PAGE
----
Canadians convicted of "simple cannabis possession" can now receive a free pardon

Aug 1 2019, 8:01 pm

The federal government announced on Thursday that Canadians who have a criminal record only for the “simple possession of cannabis” can now apply for a pardon.

The Minister of Justice and Attorney General of Canada, David Lametti, announced the coming into force of An Act to provide no-cost, expedited record suspensions for simple possession of cannabis, during a press conference, following through on a campaign promise of Justin Trudeau, way back in 2015.

“Providing free, immediate access to pardons will allow those with criminal records for simple possession of cannabis to move forward with their lives, making it easier to get a job, an education, rent an apartment or volunteer in their community,” Lametti said in a statement.

“This is particularly significant for marginalized communities in Canada, who have been disproportionately impacted by the enforcement of previous cannabis laws.”

Individuals convicted only of simple possession of cannabis can now apply to the Parole Board of Canada (PBC) for a pardon through a streamlined, simplified process.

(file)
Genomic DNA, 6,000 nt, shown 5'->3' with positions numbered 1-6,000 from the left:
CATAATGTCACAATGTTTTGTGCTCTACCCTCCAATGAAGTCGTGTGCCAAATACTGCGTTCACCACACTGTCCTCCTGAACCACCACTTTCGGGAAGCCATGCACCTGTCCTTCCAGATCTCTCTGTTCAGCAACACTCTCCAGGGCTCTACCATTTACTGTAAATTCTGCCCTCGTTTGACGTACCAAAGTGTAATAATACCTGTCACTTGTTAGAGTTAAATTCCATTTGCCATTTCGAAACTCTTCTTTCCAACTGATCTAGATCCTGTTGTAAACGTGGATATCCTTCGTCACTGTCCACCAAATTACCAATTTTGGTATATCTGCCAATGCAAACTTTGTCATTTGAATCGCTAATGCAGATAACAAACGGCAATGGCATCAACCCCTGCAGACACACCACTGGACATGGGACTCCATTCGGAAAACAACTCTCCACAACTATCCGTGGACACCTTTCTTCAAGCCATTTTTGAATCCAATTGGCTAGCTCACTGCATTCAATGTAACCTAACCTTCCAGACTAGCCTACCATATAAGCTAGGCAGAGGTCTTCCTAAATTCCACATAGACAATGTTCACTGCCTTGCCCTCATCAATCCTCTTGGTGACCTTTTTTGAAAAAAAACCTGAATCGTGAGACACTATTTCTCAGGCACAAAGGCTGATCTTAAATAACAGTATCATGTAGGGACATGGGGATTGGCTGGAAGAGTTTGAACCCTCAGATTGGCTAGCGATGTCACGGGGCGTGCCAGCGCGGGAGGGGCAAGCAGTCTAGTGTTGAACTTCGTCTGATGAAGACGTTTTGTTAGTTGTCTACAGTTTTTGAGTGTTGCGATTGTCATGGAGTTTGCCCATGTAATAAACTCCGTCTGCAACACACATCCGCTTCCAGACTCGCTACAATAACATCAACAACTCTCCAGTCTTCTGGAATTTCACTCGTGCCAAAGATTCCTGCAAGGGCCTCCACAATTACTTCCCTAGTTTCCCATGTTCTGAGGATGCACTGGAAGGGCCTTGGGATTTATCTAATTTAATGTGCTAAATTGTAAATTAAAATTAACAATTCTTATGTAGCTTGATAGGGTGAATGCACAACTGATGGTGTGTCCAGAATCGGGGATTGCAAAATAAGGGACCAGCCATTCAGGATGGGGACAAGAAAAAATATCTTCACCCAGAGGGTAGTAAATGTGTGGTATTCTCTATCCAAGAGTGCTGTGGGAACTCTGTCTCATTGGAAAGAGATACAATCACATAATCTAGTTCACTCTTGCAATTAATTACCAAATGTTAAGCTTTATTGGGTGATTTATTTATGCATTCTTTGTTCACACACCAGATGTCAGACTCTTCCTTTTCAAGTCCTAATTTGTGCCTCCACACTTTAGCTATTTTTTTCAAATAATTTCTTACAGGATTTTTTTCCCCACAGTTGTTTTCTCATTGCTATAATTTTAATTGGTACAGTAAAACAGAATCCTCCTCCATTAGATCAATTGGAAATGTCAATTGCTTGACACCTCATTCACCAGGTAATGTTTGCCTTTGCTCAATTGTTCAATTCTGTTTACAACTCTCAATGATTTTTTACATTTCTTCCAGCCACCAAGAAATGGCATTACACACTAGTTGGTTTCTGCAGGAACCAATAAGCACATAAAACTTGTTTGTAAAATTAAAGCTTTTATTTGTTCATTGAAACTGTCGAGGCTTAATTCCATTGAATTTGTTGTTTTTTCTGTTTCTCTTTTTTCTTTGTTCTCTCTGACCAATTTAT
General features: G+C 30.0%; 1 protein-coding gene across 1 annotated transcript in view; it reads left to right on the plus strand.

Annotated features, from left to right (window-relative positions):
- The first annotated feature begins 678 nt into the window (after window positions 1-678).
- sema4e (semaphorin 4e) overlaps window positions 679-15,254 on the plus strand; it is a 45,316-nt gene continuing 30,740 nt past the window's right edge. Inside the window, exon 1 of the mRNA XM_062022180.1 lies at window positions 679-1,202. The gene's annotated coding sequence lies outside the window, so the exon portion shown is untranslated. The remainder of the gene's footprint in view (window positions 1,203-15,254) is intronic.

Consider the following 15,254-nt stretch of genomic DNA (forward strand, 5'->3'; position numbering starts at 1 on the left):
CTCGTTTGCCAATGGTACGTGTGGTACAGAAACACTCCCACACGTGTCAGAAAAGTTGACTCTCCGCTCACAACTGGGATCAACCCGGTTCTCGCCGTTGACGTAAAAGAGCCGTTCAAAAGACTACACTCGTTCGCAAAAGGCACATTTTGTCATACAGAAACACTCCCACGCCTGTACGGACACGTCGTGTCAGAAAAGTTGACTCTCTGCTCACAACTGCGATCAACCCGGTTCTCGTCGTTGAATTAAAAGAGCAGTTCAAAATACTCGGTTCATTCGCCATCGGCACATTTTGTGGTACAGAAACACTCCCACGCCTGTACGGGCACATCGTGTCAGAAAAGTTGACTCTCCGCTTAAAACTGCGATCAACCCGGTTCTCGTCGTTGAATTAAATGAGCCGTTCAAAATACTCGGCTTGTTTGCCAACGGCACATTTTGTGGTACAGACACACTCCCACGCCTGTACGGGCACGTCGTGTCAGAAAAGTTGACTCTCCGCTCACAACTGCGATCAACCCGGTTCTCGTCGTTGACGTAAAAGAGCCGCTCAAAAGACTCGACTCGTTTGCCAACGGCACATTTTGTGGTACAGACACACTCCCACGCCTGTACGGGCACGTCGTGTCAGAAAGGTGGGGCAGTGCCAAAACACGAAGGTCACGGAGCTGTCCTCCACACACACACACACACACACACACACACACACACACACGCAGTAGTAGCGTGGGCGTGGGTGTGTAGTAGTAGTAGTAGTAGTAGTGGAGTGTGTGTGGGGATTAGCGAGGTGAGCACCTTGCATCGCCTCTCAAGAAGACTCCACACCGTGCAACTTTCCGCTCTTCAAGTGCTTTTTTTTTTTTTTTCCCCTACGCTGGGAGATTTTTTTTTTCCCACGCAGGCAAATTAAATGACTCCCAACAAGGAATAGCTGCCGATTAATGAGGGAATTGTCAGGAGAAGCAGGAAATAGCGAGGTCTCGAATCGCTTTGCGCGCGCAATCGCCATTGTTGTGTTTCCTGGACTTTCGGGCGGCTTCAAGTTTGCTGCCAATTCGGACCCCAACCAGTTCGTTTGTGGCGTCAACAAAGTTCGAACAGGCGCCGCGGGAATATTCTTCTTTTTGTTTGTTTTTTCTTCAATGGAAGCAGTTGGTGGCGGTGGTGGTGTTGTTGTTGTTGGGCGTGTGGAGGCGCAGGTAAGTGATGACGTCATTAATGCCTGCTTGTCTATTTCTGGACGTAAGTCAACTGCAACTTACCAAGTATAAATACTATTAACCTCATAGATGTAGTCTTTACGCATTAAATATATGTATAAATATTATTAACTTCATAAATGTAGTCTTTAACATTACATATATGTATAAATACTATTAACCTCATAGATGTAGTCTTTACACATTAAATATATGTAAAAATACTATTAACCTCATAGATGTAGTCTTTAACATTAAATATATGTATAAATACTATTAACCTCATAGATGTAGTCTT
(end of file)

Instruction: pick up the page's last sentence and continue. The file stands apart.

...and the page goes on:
The $631 fee and waiting periods associated with other pardon applications are eliminated. Applicants will be eligible even if they have outstanding fines or surcharges associated with their conviction, as long as they have completed the rest of their sentence.

The announcement was also made on behalf of the Minister of Public Safety and Emergency Preparedness, Ralph Goodale. The section of the Canadian government’s website that deals with pardons has a dedicated section where applicants can download the forms needed to apply.

“Starting today, individuals who were disproportionately impacted by cannabis laws of the past, including visible minorities, Indigenous people, and those in our most vulnerable neighbourhoods can finally shed the burden and stigma of that criminal record and have the ability to move forward positively in their lives,” Goodale said.

The government hopes the move will allow Canadians who have been impacted by cannabis prohibition for minor offences easier access to work, school, travel, and participation in their communities.

However, anyone with a criminal record outside possession will not be eligible for the pardon.

“You can apply for a cannabis record suspension if you were convicted in Canada as an adult of simple possession of cannabis,” reads an explanation about eligibility. “Convictions for simple possession of cannabis are the only eligible convictions under this process. Simple possession is a charge for possession of a controlled substance, in this case cannabis, for personal use (ie, with no intent to traffic).”

According to Statistics Canada, almost 48,000 cannabis-related drug offences were reported to police in 2017. A total of 80%, or more than 38,000, of these charges were for “possession offences.”

Peter SmithPeter Smith

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